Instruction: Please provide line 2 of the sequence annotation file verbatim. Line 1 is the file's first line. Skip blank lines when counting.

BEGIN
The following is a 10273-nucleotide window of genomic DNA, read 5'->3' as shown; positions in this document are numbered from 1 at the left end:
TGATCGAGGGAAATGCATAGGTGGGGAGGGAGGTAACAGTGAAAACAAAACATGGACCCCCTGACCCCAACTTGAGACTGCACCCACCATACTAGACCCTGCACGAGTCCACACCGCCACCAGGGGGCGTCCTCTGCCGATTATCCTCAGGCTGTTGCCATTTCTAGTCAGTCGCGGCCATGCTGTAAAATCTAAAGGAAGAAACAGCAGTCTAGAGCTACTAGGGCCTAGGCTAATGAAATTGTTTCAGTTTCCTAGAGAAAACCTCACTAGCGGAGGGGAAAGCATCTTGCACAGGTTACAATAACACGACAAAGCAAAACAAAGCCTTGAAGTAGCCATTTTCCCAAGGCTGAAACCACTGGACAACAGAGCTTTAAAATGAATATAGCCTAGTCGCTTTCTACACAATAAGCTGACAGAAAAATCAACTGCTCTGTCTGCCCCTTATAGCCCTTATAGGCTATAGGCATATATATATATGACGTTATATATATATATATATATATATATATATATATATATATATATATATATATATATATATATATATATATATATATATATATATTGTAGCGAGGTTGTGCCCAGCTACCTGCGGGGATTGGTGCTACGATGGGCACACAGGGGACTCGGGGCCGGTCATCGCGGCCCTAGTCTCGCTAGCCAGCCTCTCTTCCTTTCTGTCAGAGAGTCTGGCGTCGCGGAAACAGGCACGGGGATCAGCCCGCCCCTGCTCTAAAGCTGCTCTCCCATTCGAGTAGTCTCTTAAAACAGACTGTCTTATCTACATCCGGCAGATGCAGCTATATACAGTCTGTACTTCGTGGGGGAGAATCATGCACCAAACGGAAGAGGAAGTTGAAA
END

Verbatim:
TGATCGAGGGAAATGCATAGGTGGGGAGGGAGGTAACAGTGAAAACAAAACATGGACCCCCTGACCCCAACTTGAGACTGCACCCACCATACTAGACCCTGCACGAGTCCACACCGCCACCAGGGGGCGTCCTCTGCCGATTATCCTCAGGCTGTTGCCATTTCTAGTCAGTCGCGGCCATGCTGTAAAATCTAAAGGAAGAAACAGCAGTCTAGAGCTACTAGGGCCTAGGCTAATGAAATTGTTTCAGTTTCCTAGAGAAAACCTCACTAGCGGAGGGGAAAGCATCTTGCACAGGTTACAATAACACGACAAAGCAAAACAAAGCCTTGAAGTAGCCATTTTCCCAAGGCTGAAACCACTGGACAACAGAGCTTTAAAATGAATATAGCCTAGTCGCTTTCTACACAATAAGCTGACAGAAAAATCAACTGCTCTGTCTGCCCCTTATAGCCCTTATAGGCTATAGGCATATATATATATGACGTTATATATATATATATATATATATATATATATATATATATATATATATATATATATATATATATATATATATATATATATATATTGTAGCGAGGTTGTGCCCAGCTACCTGCGGGGATTGGTGCTACGATGGGCACACAGGGGACTCGGGGCCGGTCATCGCGGCCCTAGTCTCGCTAGCCAGCCTCTCTTCCTTTCTGTCAGAGAGTCTGGCGTCGCGGAAACAGGCACGGGGATCAGCCCGCCCCTGCTCTAAAGCTGCTCTCCCATTCGAGTAGTCTCTTAAAACAGACTGTCTTATCTACATCCGGCAGATGCAGCTATATACAGTCTGTACTTCGTGGGGGAGAATCATGCACCAAACGGAAGAGGAAGTTGAAA